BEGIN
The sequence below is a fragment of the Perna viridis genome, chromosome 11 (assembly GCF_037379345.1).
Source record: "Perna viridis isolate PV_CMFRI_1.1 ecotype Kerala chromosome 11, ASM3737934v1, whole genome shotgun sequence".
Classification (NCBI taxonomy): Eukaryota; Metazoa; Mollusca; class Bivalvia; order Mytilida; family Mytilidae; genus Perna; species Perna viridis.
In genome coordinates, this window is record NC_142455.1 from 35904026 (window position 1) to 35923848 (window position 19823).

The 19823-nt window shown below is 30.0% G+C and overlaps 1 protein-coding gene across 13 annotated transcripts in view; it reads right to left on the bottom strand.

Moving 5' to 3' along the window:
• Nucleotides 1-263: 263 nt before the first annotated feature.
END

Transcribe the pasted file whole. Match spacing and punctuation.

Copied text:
The sequence below is a fragment of the Perna viridis genome, chromosome 11 (assembly GCF_037379345.1).
Source record: "Perna viridis isolate PV_CMFRI_1.1 ecotype Kerala chromosome 11, ASM3737934v1, whole genome shotgun sequence".
Classification (NCBI taxonomy): Eukaryota; Metazoa; Mollusca; class Bivalvia; order Mytilida; family Mytilidae; genus Perna; species Perna viridis.
In genome coordinates, this window is record NC_142455.1 from 35904026 (window position 1) to 35923848 (window position 19823).

The 19823-nt window shown below is 30.0% G+C and overlaps 1 protein-coding gene across 13 annotated transcripts in view; it reads right to left on the bottom strand.

Moving 5' to 3' along the window:
• Nucleotides 1-263: 263 nt before the first annotated feature.